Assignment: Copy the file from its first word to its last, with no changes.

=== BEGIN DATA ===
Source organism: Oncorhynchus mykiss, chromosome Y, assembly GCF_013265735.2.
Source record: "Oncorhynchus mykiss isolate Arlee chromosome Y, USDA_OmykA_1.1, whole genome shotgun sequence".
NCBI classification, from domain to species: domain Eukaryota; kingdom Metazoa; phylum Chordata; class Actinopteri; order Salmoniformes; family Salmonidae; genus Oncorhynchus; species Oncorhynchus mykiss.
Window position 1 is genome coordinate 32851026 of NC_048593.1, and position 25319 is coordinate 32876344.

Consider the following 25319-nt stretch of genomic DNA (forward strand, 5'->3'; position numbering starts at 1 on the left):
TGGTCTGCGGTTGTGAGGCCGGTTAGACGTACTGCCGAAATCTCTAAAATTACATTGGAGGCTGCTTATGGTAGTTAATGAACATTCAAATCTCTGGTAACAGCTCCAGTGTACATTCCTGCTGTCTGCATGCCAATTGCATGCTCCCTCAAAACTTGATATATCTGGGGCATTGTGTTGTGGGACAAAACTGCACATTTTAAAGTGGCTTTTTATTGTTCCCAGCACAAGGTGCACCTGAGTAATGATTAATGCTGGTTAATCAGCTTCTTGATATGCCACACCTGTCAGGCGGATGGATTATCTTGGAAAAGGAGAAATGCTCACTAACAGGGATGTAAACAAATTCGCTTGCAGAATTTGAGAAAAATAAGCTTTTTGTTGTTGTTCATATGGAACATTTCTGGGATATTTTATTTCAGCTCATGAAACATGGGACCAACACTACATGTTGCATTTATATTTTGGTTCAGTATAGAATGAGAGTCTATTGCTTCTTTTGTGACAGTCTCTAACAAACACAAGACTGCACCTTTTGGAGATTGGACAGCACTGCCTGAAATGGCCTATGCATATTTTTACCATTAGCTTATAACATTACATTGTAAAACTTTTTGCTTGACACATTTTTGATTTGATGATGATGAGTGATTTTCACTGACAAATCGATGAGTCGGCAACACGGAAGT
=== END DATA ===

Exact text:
Source organism: Oncorhynchus mykiss, chromosome Y, assembly GCF_013265735.2.
Source record: "Oncorhynchus mykiss isolate Arlee chromosome Y, USDA_OmykA_1.1, whole genome shotgun sequence".
NCBI classification, from domain to species: domain Eukaryota; kingdom Metazoa; phylum Chordata; class Actinopteri; order Salmoniformes; family Salmonidae; genus Oncorhynchus; species Oncorhynchus mykiss.
Window position 1 is genome coordinate 32851026 of NC_048593.1, and position 25319 is coordinate 32876344.

Consider the following 25319-nt stretch of genomic DNA (forward strand, 5'->3'; position numbering starts at 1 on the left):
TGGTCTGCGGTTGTGAGGCCGGTTAGACGTACTGCCGAAATCTCTAAAATTACATTGGAGGCTGCTTATGGTAGTTAATGAACATTCAAATCTCTGGTAACAGCTCCAGTGTACATTCCTGCTGTCTGCATGCCAATTGCATGCTCCCTCAAAACTTGATATATCTGGGGCATTGTGTTGTGGGACAAAACTGCACATTTTAAAGTGGCTTTTTATTGTTCCCAGCACAAGGTGCACCTGAGTAATGATTAATGCTGGTTAATCAGCTTCTTGATATGCCACACCTGTCAGGCGGATGGATTATCTTGGAAAAGGAGAAATGCTCACTAACAGGGATGTAAACAAATTCGCTTGCAGAATTTGAGAAAAATAAGCTTTTTGTTGTTGTTCATATGGAACATTTCTGGGATATTTTATTTCAGCTCATGAAACATGGGACCAACACTACATGTTGCATTTATATTTTGGTTCAGTATAGAATGAGAGTCTATTGCTTCTTTTGTGACAGTCTCTAACAAACACAAGACTGCACCTTTTGGAGATTGGACAGCACTGCCTGAAATGGCCTATGCATATTTTTACCATTAGCTTATAACATTACATTGTAAAACTTTTTGCTTGACACATTTTTGATTTGATGATGATGAGTGATTTTCACTGACAAATCGATGAGTCGGCAACACGGAAGT